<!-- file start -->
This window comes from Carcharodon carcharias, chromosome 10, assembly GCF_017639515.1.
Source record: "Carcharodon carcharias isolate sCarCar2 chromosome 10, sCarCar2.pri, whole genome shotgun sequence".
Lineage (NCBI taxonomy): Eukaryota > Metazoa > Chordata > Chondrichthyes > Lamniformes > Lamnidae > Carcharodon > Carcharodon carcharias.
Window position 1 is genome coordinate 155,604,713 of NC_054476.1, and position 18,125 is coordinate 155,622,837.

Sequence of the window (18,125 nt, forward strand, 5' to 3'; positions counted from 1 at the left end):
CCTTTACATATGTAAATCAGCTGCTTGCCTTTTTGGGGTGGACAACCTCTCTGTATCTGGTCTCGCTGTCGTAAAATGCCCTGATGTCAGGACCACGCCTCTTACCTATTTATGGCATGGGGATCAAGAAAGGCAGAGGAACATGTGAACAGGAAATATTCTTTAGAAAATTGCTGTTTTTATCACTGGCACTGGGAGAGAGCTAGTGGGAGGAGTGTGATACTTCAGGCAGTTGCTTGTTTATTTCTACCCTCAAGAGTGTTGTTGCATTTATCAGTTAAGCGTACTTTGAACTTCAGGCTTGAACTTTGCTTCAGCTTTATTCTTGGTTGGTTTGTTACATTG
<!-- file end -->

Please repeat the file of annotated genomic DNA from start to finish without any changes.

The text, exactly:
This window comes from Carcharodon carcharias, chromosome 10, assembly GCF_017639515.1.
Source record: "Carcharodon carcharias isolate sCarCar2 chromosome 10, sCarCar2.pri, whole genome shotgun sequence".
Lineage (NCBI taxonomy): Eukaryota > Metazoa > Chordata > Chondrichthyes > Lamniformes > Lamnidae > Carcharodon > Carcharodon carcharias.
Window position 1 is genome coordinate 155,604,713 of NC_054476.1, and position 18,125 is coordinate 155,622,837.

Sequence of the window (18,125 nt, forward strand, 5' to 3'; positions counted from 1 at the left end):
CCTTTACATATGTAAATCAGCTGCTTGCCTTTTTGGGGTGGACAACCTCTCTGTATCTGGTCTCGCTGTCGTAAAATGCCCTGATGTCAGGACCACGCCTCTTACCTATTTATGGCATGGGGATCAAGAAAGGCAGAGGAACATGTGAACAGGAAATATTCTTTAGAAAATTGCTGTTTTTATCACTGGCACTGGGAGAGAGCTAGTGGGAGGAGTGTGATACTTCAGGCAGTTGCTTGTTTATTTCTACCCTCAAGAGTGTTGTTGCATTTATCAGTTAAGCGTACTTTGAACTTCAGGCTTGAACTTTGCTTCAGCTTTATTCTTGGTTGGTTTGTTACATTG